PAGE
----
Top Digital, Redbox On Demand, Week Ended March 17:

  1. Fantastic Beasts: The Crimes of Grindelwald — Warner
  2. Instant Family — Paramount
  3. Green Book — Universal
  4. A Star Is Born (2018)— Warner
  5. Mortal Engines — Universal
  6. Creed II — Warner
  7. Bohemian Rhapsody — Fox
  8. Nobody’s Fool (2018) — Paramount
  9. Robin Hood (2018) — Lionsgate
  10. The Possession of Hannah Grace — Sony

‘Lego Movie 2’ Due on Digital April 16, Disc May 7 From Warner

The Lego Movie 2: The Second Part will arrive on digital April 16 and 4K UHD combo pack, Blu-ray combo pack and special-edition DVD May 7 from Warner Bros. Home Entertainment.

The sequel reunites the heroes of Bricksburg in a new adventure to save their city. Reprising their starring roles from the first film are Chris Pratt (“Guardians of the Galaxy,” Jurassic World) as Emmet; Elizabeth Banks (“The Hunger Games” movies, Love & Mercy) as Lucy, aka Wyldstyle; Will Arnett (“The Lego Batman Movies,” TV’s “Arrested Development”) as Lego Batman; Alison Brie (TV’s “Glow,” TV’s “Community”) as Unikitty; Nick Offerman (“Fargo,” TV’s “Parks and Recreation”) as MetalBeard; and Charlie Day (the “Horrible Bosses” movies, TV’s “It’s Always Sunny in Philadephia”) as Benny. They are joined by Tiffany Haddish (Girls Trip) and Stephanie Beatriz (Short Term 12, TV’s “Brooklyn Nine-Nine”) as new characters Queen Watevra Wa’Nabi and General Mayhem, respectively, and Maya Rudolph (Bridesmaids, TV’s “Big Mouth”) as Mom.

The 4K Ultra HD Blu-ray disc will feature a Dolby Atmos soundtrack.

Bonus features on the 4K Blu-ray and Blu-ray include:

  • the “Everything Is Awesome” sing-along;
  • commentary by filmmakers;​
  • “They Come in Pieces: Assembling The Lego Movie 2,” a featurette highlighting voice talent, including Chris Pratt, Elizabeth Banks, Will Arnett and Tiffany Haddish;
  • the animated short “Emmet’s Holiday Party: A Lego Movie Short”;
  • “Lego Sets in Action,” animations of the Lego product tied to the movie;
  • “Lego Designers,” in which toy designers highlight key play sets in the movie product line;
  • outtakes and deleted scenes;
  • “Super Cool Music Video,” a music video by Beck featuring Robyn and The Lonely Island; and
  • theatrical promotion spots.

 

The special edition DVD contains all those special features except for the sing-along.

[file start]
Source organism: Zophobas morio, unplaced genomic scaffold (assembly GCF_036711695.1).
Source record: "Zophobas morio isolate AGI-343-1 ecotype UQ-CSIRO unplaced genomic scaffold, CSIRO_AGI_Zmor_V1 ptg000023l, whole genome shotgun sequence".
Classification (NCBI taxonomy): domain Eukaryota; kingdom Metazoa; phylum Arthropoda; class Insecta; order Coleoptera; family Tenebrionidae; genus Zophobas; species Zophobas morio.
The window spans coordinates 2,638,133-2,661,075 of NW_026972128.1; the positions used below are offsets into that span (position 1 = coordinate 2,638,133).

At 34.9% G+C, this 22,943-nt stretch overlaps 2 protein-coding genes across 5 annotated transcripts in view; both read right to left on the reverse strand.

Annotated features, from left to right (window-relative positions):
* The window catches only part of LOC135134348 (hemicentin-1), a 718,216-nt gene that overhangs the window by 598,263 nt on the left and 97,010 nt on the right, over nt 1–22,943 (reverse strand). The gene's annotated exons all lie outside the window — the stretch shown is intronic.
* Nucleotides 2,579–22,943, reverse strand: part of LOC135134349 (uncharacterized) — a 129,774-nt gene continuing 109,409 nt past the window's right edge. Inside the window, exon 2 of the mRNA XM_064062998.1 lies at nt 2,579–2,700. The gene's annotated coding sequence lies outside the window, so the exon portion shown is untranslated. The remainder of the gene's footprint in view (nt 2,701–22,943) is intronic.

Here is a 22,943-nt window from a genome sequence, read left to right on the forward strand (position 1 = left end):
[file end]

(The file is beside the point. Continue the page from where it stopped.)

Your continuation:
Family Drama ‘Unbridled’ Available on DVD and Digital From Mill Creek

The family drama Unbridled is available now on DVD and for digital purchase or rental from Mill Creek Entertainment.

Starring newcomer Téa Mckay, T.C. Stallings (War Room), Dey Young (Flicka) and Eric Roberts (The Dark Knight), the film is inspired by the real-life equine assisted psychotherapy (EAP) program of the Corral Riding Academy in Cary, N.C., which helps abused girls heal by pairing them with rehabilitated horses.

It has received numerous film festival awards, including the Equus Winnie Award.

Survey: Almost Half of Consumers Frustrated by Growing Number of Entertainment Subs and Services

Nearly half of consumers (47%) are frustrated by the growing number of subscriptions and services required to watch the entertainment they want, according to Deloitte’s 13th edition of the “Digital Media Trends survey.” Meanwhile, more than half of consumers (57%) express frustration when content disappears from their streaming libraries.

While consumers know exactly what they want to watch (69% of the time), they also expressed frustrations with content discovery across platforms:

  • Forty-three percent of consumers give up on the search for content if they can’t find it in a few minutes;
  • Forty-eight percent say content is hard to find across multiple services;
  • Nearly half (49%) say the sheer amount of content available makes it hard to choose what to watch.

Consumers are also increasingly wary of how companies handle their data, with 82% citing they don’t believe companies do enough to protect their personal data, according to the study. Conversely, consumers overwhelmingly believe they are responsible for protecting (49%) and owning (88%) their data. Very few respondents (7%) believe that the government should play a role in protecting their data.

While streaming services may be frustrating to consumers, the survey also found consumer dissatisfaction with high volumes of advertising, pushing them away from pay TV.

  • Three quarters (75%) of consumers say they would be more satisfied with their pay-TV service if there were fewer ads, and 77% indicated ads on pay TV should be under 10 seconds;
  • Eighty-two percent believe there is excessive repetition of ads;
  • Forty-four percent of consumers cited “no ads” as a top reason to subscribe to a new paid streaming service;
  • While consumers indicated eight minutes per hour of ads as the right amount, they also report that 16 minutes or more is when they would stop watching.

“With more than 300 over the top video options in the U.S., coupled with multiple subscriptions and payments to track and justify, consumers may be entering a time of ‘subscription fatigue,'” said Kevin Westcott, vice chairman and U.S. telecom and media and entertainment leader, Deloitte LLP, in a statement. “As media companies and content owners wrestle with how to retain and grow their subscriber base, they should not only continue to strengthen their content libraries, quality, distribution and value, but also keep a close eye on consumer frustrations, including advertising overload and data privacy concerns.”